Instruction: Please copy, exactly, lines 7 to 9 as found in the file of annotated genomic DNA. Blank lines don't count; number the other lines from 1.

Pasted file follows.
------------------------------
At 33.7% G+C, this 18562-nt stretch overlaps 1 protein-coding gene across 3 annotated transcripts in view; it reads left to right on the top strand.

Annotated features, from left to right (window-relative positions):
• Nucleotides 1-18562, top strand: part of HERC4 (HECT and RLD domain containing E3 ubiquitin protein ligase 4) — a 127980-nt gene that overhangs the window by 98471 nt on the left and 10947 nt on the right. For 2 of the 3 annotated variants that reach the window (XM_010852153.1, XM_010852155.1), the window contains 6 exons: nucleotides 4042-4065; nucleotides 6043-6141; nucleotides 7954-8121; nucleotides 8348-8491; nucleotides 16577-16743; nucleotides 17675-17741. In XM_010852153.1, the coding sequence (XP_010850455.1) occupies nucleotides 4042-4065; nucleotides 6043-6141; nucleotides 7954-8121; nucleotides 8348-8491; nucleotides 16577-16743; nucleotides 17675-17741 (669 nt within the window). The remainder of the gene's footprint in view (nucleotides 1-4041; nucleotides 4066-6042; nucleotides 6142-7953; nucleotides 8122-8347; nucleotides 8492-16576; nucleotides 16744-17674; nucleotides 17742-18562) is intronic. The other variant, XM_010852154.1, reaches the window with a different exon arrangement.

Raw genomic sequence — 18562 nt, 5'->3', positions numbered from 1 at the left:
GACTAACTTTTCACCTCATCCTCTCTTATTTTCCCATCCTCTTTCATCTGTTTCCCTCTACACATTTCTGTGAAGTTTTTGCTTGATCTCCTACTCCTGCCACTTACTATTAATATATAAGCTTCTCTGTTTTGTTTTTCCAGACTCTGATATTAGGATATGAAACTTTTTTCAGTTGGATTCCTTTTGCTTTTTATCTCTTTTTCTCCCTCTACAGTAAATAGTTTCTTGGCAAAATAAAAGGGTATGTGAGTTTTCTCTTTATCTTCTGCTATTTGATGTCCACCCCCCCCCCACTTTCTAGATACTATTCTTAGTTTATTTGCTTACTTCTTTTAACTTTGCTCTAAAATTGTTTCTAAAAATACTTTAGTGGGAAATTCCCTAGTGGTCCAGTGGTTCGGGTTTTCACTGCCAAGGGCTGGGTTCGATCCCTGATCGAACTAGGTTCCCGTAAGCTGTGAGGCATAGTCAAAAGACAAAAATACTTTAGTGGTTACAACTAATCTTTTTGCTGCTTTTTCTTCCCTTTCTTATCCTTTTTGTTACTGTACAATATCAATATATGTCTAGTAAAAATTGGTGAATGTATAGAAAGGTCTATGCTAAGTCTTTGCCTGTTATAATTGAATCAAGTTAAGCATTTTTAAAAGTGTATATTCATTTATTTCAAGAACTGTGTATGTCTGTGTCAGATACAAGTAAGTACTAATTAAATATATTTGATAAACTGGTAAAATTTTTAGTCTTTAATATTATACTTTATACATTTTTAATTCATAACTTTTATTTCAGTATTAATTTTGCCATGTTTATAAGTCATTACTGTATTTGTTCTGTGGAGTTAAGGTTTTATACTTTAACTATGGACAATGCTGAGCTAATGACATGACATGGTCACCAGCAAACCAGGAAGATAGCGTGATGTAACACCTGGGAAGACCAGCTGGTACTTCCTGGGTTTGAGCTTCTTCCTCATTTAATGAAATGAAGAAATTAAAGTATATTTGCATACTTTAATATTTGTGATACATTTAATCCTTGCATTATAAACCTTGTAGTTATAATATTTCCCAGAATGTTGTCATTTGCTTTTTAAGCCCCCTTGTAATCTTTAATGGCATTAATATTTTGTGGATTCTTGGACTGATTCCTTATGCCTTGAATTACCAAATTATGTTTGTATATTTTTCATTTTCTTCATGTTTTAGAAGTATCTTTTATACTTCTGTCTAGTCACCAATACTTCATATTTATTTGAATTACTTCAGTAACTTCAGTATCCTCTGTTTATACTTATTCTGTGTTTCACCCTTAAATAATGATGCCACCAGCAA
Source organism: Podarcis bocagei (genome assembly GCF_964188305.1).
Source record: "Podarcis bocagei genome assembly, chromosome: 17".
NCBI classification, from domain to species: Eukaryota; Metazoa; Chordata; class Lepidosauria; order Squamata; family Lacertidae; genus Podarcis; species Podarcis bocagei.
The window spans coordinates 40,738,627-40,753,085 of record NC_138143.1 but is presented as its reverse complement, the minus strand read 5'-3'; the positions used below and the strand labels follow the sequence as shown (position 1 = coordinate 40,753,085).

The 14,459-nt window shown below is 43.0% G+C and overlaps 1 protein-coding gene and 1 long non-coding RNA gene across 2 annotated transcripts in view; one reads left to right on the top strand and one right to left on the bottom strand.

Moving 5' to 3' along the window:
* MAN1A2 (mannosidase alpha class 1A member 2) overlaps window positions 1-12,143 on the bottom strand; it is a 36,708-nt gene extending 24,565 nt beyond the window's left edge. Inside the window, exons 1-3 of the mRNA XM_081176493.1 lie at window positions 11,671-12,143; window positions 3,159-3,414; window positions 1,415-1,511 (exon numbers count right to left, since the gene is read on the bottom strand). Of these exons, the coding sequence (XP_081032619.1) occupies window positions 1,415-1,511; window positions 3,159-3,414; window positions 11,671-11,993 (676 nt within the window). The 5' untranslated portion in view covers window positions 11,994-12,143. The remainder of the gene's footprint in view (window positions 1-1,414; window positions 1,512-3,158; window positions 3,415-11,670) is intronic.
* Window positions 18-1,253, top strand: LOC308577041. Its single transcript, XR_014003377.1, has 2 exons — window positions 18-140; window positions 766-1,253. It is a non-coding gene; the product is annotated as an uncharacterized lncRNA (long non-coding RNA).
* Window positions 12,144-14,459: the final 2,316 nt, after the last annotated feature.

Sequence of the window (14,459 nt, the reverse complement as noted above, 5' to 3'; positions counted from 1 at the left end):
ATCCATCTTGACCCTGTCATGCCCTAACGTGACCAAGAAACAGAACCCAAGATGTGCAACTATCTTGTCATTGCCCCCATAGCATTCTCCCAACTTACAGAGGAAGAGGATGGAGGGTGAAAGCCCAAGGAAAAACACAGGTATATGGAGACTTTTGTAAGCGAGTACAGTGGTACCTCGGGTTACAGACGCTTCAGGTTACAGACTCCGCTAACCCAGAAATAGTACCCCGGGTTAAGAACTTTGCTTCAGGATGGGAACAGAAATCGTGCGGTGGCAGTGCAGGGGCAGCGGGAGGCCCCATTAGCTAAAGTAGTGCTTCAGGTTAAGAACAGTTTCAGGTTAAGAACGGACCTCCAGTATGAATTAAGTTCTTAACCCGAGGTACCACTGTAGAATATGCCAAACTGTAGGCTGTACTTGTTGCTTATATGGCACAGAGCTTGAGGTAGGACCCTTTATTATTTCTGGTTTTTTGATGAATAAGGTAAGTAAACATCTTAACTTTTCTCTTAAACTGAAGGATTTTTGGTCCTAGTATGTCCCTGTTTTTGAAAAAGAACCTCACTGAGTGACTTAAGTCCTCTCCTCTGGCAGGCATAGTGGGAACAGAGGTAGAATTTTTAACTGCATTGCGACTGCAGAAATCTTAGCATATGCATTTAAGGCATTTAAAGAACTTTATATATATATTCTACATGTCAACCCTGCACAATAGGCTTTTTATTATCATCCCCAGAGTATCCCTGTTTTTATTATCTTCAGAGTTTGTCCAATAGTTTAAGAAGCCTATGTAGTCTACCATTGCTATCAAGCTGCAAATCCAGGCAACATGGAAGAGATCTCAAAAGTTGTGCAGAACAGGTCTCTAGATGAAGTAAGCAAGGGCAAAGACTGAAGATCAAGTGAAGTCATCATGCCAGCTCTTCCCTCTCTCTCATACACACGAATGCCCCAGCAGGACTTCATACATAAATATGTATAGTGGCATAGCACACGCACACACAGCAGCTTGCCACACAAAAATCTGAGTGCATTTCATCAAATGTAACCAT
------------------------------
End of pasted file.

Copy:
Source record: "Podarcis bocagei genome assembly, chromosome: 17".
NCBI classification, from domain to species: Eukaryota; Metazoa; Chordata; class Lepidosauria; order Squamata; family Lacertidae; genus Podarcis; species Podarcis bocagei.
The window spans coordinates 40,738,627-40,753,085 of record NC_138143.1 but is presented as its reverse complement, the minus strand read 5'-3'; the positions used below and the strand labels follow the sequence as shown (position 1 = coordinate 40,753,085).